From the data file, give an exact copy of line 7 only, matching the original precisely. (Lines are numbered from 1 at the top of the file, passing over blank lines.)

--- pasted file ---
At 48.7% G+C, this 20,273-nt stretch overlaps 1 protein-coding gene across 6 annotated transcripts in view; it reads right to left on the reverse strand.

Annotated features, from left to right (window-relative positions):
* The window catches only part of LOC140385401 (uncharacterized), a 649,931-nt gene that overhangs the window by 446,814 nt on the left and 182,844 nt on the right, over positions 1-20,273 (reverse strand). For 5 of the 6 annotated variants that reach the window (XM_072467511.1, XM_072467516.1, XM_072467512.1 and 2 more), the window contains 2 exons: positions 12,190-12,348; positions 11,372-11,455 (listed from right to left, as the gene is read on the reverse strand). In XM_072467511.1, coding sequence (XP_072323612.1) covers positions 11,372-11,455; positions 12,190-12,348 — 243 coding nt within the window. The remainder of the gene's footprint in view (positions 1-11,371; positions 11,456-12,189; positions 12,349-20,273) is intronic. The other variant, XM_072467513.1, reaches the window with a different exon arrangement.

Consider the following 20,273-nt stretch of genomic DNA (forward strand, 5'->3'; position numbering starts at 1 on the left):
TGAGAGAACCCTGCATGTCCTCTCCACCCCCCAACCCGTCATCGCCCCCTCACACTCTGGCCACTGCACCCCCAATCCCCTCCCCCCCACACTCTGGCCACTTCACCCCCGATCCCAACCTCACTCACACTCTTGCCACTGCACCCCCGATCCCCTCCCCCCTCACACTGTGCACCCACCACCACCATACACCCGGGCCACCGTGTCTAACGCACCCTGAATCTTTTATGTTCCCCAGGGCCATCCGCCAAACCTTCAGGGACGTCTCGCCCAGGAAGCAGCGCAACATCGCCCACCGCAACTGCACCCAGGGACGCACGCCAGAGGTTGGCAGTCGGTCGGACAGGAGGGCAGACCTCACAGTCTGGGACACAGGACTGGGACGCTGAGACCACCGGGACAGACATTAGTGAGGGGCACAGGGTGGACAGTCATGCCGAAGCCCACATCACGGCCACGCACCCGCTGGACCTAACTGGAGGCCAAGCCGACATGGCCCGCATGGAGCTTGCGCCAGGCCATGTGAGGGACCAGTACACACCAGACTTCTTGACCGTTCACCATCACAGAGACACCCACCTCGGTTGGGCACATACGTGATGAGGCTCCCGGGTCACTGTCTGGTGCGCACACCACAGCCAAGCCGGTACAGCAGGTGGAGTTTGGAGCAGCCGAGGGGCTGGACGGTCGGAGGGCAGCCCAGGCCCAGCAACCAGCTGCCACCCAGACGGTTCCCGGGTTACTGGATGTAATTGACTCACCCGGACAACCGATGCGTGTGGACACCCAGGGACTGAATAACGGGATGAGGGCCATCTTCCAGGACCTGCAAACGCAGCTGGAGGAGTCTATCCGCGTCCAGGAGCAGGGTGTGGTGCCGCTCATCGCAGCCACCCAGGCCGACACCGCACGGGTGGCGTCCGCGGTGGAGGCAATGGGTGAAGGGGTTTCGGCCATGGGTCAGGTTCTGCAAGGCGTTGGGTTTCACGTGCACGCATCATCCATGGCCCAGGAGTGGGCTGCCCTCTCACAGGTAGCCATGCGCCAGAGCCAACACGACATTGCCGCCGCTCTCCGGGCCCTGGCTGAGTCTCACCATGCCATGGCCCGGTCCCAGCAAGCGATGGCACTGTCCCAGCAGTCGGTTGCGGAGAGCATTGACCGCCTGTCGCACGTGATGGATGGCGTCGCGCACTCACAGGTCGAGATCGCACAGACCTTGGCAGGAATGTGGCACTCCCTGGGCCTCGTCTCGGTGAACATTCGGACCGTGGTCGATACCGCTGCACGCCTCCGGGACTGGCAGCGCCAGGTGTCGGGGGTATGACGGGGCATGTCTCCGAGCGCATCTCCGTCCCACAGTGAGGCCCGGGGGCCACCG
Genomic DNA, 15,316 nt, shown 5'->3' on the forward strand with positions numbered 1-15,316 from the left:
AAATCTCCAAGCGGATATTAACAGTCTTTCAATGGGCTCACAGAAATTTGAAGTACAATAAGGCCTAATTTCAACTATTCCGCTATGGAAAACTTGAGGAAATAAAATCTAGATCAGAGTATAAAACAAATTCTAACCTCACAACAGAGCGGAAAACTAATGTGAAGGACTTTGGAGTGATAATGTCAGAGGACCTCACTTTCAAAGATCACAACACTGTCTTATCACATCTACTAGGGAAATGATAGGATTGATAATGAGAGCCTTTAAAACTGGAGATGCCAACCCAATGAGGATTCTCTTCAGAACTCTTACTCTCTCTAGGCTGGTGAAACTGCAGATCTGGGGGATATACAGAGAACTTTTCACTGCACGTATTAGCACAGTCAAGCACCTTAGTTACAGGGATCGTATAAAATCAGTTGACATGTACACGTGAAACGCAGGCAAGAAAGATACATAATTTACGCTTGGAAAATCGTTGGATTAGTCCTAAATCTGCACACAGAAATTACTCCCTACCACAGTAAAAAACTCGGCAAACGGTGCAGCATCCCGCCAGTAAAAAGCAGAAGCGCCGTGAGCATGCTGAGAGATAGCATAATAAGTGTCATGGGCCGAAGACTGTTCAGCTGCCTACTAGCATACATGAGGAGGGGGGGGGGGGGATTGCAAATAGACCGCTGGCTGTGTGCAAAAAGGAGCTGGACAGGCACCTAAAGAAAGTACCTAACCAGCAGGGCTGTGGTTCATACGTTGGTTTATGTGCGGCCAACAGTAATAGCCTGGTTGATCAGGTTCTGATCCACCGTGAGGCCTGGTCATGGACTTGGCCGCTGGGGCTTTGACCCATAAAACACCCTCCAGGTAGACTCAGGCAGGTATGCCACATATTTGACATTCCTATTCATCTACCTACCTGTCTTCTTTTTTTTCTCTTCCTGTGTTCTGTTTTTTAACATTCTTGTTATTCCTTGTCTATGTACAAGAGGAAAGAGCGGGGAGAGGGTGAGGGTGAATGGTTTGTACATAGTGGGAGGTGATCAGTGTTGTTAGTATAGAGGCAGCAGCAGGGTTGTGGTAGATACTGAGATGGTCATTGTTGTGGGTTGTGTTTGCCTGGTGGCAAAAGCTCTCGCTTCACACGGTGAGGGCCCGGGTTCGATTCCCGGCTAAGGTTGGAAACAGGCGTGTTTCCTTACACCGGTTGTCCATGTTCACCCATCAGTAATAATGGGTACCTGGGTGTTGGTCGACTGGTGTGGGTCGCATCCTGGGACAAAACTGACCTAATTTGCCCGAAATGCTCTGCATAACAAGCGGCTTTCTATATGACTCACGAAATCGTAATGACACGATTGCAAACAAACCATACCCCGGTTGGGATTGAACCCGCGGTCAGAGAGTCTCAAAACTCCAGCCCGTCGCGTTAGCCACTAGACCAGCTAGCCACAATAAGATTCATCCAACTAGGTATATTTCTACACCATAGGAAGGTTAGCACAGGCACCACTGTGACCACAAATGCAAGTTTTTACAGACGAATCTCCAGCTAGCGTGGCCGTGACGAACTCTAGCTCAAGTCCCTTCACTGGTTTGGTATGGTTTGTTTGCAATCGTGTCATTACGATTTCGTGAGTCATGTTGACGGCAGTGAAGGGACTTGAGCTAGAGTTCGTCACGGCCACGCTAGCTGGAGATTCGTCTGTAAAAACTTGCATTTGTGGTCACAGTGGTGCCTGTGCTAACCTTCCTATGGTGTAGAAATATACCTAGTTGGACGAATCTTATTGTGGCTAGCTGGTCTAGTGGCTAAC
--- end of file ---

AAATCTCCAAGCGGATATTAACAGTCTTTCAATGGGCTCACAGAAATTTGAAGTACAATAAGGCCTAATTTCAACTATTCCGCTATGGAAAACTTGAGGAAATAAAATCTAGATCAGAGTATAAAACAAATTCTAACCTCACAACAGAGCGGAAAACTAATGTGAAGGACTTTGGAGTGATAATGTCAGAGGACCTCACTTTCAAAGATCACAACACTGTCTTATCACATCTACTAGGGAAATGATAGGATTGATAATGAGAGCCTTTAAAACTGGAGATGCCAACCCAATGAGGATTCTCTTCAGAACTCTTACTCTCTCTAGGCTGGTGAAACTGCAGATCTGGGGGATATACAGAGAACTTTTCACTGCACGTATTAGCACAGTCAAGCACCTTAGTTACAGGGATCGTATAAAATCAGTTGACATGTACACGTGAAACGCAGGCAAGAAAGATACATAATTTACGCTTGGAAAATCGTTGGATTAGTCCTAAATCTGCACACAGAAATTACTCCCTACCACAGTAAAAAACTCGGCAAACGGTGCAGCATCCCGCCAGTAAAAAGCAGAAGCGCCGTGAGCATGCTGAGAGATAGCATAATAAGTGTCATGGGCCGAAGACTGTTCAGCTGCCTACTAGCATACATGAGGAGGGGGGGGGGGGGATTGCAAATAGACCGCTGGCTGTGTGCAAAAAGGAGCTGGACAGGCACCTAAAGAAAGTACCTAACCAGCAGGGCTGTGGTTCATACGTTGGTTTATGTGCGGCCAACAGTAATAGCCTGGTTGATCAGGTTCTGATCCACCGTGAGGCCTGGTCATGGACTTGGCCGCTGGGGCTTTGACCCATAAAACACCCTCCAGGTAGACTCAGGCAGGTATGCCACATATTTGACATTCCTATTCATCTACCTACCTGTCTTCTTTTTTTTCTCTTCCTGTGTTCTGTTTTTTAACATTCTTGTTATTCCTTGTCTATGTACAAGAGGAAAGAGCGGGGAGAGGGTGAGGGTGAATGGTTTGTACATAGTGGGAGGTGATCAGTGTTGTTAGTATAGAGGCAGCAGCAGGGTTGTGGTAGATACTGAGATGGTCATTGTTGTGGGTTGTGTTTGCCTGGTGGCAAAAGCTCTCGCTTCACACGGTGAGGGCCCGGGTTCGATTCCCGGCTAAGGTTGGAAACAGGCGTGTTTCCTTACACCGGTTGTCCATGTTCACCCATCAGTAATAATGGGTACCTGGGTGTTGGTCGACTGGTGTGGGTCGCATCCTGGGACAAAACTGACCTAATTTGCCCGAAATGCTCTGCATAACAAGCGGCTTTCTATATGACTCACGAAATCGTAATGACACGATTGCAAACAAACCATACCCCGGTTGGGATTGAACCCGCGGTCAGAGAGTCTCAAAACTCCAGCCCGTCGCGTTAGCCACTAGACCAGCTAGCCACAATAAGATTCATCCAACTAGGTATATTTCTACACCATAGGAAGGTTAGCACAGGCACCACTGTGACCACAAATGCAAGTTTTTACAGACGAATCTCCAGCTAGCGTGGCCGTGACGAACTCTAGCTCAAGTCCCTTCACTGGTTTGGTATGGTTTGTTTGCAATCGTGTCATTACGATTTCGTGAGTCATGTTGACGGCAGTGAAGGGACTTGAGCTAGAGTTCGTCACGGCCACGCTAGCTGGAGATTCGTCTGTAAAAACTTGCATTTGTGGTCACAGTGGTGCCTGTGCTAACCTTCCTATGGTGTAGAAATATACCTAGTTGGACGAATCTTATTGTGGCTAGCTGGTCTAGTGGCTAAC